Disposable Diaries | Roll 1

God, I love shooting with disposable cameras. There’s an art to shooting film: getting perfect shots are a crapshoot, so experiment; humans are better photographed candid than posed; keep subjects far away so they won’t be blurred; there has to be just enough spontaneity to really make the photo.

022_04a.jpg

008_18a.jpg

There’s an ineffable quality to disposables that I have difficulty putting into words. I can’t explain the beauty of it except that there just is.

For a while, I associated disposables with old school, low quality shit, elementary-school days. Times when phone cameras weren’t a thing, and real cameras were too valuable to let kids use. So they gave us these cheap hunks of plastic to take onto field trips and ruin. Fast forward ten years and now I love disposables; I drool over experimental film. And I don’t think I’m the only one enamored with film aesthetic. Polaroids, the high-end cool sister of disposables, are ‘in’. VSCO and Instagram, popular iPhone apps, emulate traditional film with filters, light leaks, etc. At some point, though, light leaks weren’t a deliberate digital effect on photos; they were film ‘mistakes’.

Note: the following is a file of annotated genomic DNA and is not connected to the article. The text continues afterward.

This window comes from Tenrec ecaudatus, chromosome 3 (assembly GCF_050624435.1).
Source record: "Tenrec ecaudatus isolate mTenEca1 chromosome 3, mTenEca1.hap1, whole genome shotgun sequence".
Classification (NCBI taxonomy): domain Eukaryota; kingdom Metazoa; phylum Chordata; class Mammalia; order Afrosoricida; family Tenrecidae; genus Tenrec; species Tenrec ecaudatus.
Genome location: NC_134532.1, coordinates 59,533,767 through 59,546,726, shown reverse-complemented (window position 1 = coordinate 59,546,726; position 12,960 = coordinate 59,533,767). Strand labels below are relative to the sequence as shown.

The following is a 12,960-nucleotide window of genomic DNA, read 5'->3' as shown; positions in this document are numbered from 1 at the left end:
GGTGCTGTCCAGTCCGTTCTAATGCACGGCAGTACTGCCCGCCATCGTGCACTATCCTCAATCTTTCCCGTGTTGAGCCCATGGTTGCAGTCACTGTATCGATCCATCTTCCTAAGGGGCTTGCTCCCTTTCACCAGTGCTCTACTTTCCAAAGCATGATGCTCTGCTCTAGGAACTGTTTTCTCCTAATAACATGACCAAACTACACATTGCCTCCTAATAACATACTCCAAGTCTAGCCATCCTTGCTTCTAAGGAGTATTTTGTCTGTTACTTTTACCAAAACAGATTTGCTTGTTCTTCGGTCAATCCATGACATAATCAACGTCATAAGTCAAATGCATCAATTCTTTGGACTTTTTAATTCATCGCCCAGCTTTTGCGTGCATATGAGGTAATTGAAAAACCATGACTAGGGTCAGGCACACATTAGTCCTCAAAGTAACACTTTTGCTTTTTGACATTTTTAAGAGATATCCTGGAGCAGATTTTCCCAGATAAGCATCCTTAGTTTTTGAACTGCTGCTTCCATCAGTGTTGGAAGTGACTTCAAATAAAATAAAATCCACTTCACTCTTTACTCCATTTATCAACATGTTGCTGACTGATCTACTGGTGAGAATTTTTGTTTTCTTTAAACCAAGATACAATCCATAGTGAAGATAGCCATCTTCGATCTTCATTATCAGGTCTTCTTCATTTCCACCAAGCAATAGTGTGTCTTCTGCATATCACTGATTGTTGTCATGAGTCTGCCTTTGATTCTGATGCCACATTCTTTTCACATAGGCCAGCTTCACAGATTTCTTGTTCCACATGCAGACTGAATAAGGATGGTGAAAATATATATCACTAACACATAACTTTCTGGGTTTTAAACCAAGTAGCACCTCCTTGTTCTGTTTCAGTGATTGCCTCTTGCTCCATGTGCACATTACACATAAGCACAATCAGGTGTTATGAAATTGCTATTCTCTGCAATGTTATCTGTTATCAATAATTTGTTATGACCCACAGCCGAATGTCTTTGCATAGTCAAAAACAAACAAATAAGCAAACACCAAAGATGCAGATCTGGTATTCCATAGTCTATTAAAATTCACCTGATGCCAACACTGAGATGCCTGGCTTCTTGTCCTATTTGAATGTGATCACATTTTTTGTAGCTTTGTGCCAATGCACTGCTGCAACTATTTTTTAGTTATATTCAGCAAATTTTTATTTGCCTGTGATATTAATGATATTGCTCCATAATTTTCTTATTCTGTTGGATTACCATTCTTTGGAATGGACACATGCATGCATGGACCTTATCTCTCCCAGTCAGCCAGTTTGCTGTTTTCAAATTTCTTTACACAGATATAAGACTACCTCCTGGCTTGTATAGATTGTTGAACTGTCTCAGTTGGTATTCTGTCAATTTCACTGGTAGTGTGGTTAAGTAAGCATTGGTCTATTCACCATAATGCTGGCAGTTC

IMG_2298.JPG

010_16a

Usually I find that the less planning, the better. Which, initially, might be counterintuitive. Unlike with digital cameras, you can’t photograph a hundred images and delete the worst. You have a limited number of shots, and you won’t know how they turn out until they’re developed. But meticulously planning photos, whether with iPhones or DSLRs, takes me out of the moment. I’m more concerned about the image than the scene, the post than the place. Film’s quick, immediate, doesn’t give me time to ruminate or edit or post. It’s more fun to keep an eye out for interesting places, odd angles, messy spaces, take the shot, and go.

Oftentimes, the photos turn out better than I’d have imagined. It’s a little hit-or-miss, but the best film photos are better than their digital counterparts.

2:04 AM

tumblr_o7ngcjaatg1u5zmspo1_1280

At two in the morning I’m never quite sure of what I’m doing anymore or what this is except that it feels a little like madness and I’m hell-bent on creating. Being consumed by art is familiar and reassuring and like being home again.

But it does not/will not/cannot replace the voltage you feel at 5 in the morning when you’re inching along and it suddenly dawns upon you: this fits. You fit. Then collapse on your bed in tired happiness and make poetry out of it in the morning. (Hearts handing out little paper milk cartons that read MISSING.)

In the cosmic blink of an eye we will be gone; in the cosmic flutter of a lash we’ll fall in love. With things like definitions and coppery fingers and catchy songs and awful hope. With deviant behaviors like smiling all the time and daydreaming through class. With rain and shadows that you skip-skip-skip through because you’re too busy, you’re too busy dreaming in the confusion and the emptiness.